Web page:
The Pfizer coronavirus vaccine has been provisionally approved for use in Australia with the first doses set to be rolled out late next month.
The Therapeutic Goods Administration (TGA) said on Monday it has ticked off on the vaccine for Australians over the age of 16 after it met strict standards around safety, quality and efficacy.
Two doses at least 21 days apart will be required with a priority group expected to receive the vaccine as soon as it arrives in Australia.
Prime Minister Scott Morrison said the approval was a formal one under the normal processes of the TGA, not an emergency approval.
“We are one of the first countries in the handful of countries to have gone through that comprehensive and thorough process here in Australia to ensure the approval of that vaccine,” he told reporters on Monday.
Health Minister Greg Hunt confirmed the government is on track to begin rolling out the vaccine later in February, with the rollout expected to be completed in October.
He said that would start with about 80,000 doses delivered each week.
Mr Morrison said there would be capability for the Pfizer vaccine to be manufactured in Australia. Once that can happen, there will be capability to produce around one million vaccine doses per week.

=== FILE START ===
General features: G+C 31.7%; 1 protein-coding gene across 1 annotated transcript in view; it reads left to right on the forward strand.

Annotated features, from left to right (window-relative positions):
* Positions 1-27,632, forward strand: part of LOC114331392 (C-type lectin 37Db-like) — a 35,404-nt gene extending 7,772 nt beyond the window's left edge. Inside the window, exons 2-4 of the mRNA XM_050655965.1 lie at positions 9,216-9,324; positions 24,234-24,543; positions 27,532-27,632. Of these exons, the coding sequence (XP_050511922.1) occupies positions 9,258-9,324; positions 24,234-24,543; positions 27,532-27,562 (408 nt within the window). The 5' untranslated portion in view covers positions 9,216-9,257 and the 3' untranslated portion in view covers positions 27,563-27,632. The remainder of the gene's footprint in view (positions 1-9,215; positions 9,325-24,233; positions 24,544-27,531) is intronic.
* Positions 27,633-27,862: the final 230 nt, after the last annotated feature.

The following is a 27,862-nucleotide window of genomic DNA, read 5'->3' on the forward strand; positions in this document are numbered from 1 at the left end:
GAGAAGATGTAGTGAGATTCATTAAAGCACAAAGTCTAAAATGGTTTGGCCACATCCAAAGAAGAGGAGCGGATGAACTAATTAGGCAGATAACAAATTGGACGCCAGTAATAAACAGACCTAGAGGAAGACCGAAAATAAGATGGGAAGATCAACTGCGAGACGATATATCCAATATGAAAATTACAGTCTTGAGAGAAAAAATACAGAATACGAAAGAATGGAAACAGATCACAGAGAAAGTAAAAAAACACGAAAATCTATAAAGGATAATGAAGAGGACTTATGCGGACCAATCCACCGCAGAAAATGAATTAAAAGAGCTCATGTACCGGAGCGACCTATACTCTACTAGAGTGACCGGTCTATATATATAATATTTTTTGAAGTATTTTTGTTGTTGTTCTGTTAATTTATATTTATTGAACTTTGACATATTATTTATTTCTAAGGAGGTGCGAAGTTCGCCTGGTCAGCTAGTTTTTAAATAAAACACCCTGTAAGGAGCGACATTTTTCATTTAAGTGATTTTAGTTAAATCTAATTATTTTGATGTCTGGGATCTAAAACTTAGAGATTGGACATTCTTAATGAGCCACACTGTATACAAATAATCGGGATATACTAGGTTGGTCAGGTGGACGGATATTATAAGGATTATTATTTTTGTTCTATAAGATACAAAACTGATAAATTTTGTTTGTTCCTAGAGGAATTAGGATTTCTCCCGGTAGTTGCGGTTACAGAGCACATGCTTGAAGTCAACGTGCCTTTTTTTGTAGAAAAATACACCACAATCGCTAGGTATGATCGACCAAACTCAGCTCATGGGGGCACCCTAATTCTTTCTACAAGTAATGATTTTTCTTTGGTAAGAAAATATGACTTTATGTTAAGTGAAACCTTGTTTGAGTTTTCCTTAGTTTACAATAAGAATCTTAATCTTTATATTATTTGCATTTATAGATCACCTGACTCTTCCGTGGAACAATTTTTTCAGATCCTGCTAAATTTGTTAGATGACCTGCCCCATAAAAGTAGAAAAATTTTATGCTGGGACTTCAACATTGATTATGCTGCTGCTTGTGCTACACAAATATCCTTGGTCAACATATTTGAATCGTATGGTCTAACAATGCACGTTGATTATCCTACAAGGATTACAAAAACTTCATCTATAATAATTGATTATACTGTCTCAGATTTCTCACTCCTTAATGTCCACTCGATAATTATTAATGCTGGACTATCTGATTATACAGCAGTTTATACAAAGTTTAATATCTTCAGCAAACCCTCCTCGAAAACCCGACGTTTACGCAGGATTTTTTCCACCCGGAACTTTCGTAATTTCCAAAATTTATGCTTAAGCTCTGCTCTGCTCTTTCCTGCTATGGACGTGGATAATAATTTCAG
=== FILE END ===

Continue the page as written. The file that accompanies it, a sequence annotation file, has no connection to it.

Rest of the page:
“Around August last year we took the decision that we didn’t want to be in a situation where we were completely reliant on the production of vaccines overseas. We took the decision -we put the arrangements in place to ensure we would be able to produce our own vaccine here in Australia and that is happening now,” he said.
But the prime minister conceded there will be “swings and roundabouts” with that vaccine rollout process.
He said the approval was an important step in the fight against COVID-19 in Australia.
“Australians should take confidence in the thorough and careful approach taken by our world-class safety regulator,” he said on Monday.
“Our priority has always been to keep Australians safe and protect lives and livelihoods. Today’s approval is another big step forward for our community, particularly in the protection of our most vulnerable people.”
Monday marks one year since the first coronavirus case was diagnosed in Australia, which has since had more than 28,700 cases and 909 deaths.
In stark contrast, there have been 25 million cases in the US alone and in excess of 400,000 deaths.
People in Australia must stay at least 1.5 metres away from others. Check your jurisdiction’s restrictions on gathering limits.
If you are experiencing cold or flu symptoms, stay home and arrange a test by calling your doctor or contact the Coronavirus Health Information Hotline on 1800 020 080. News and information is available in 63 languages at sbs.com.au/coronavirus.
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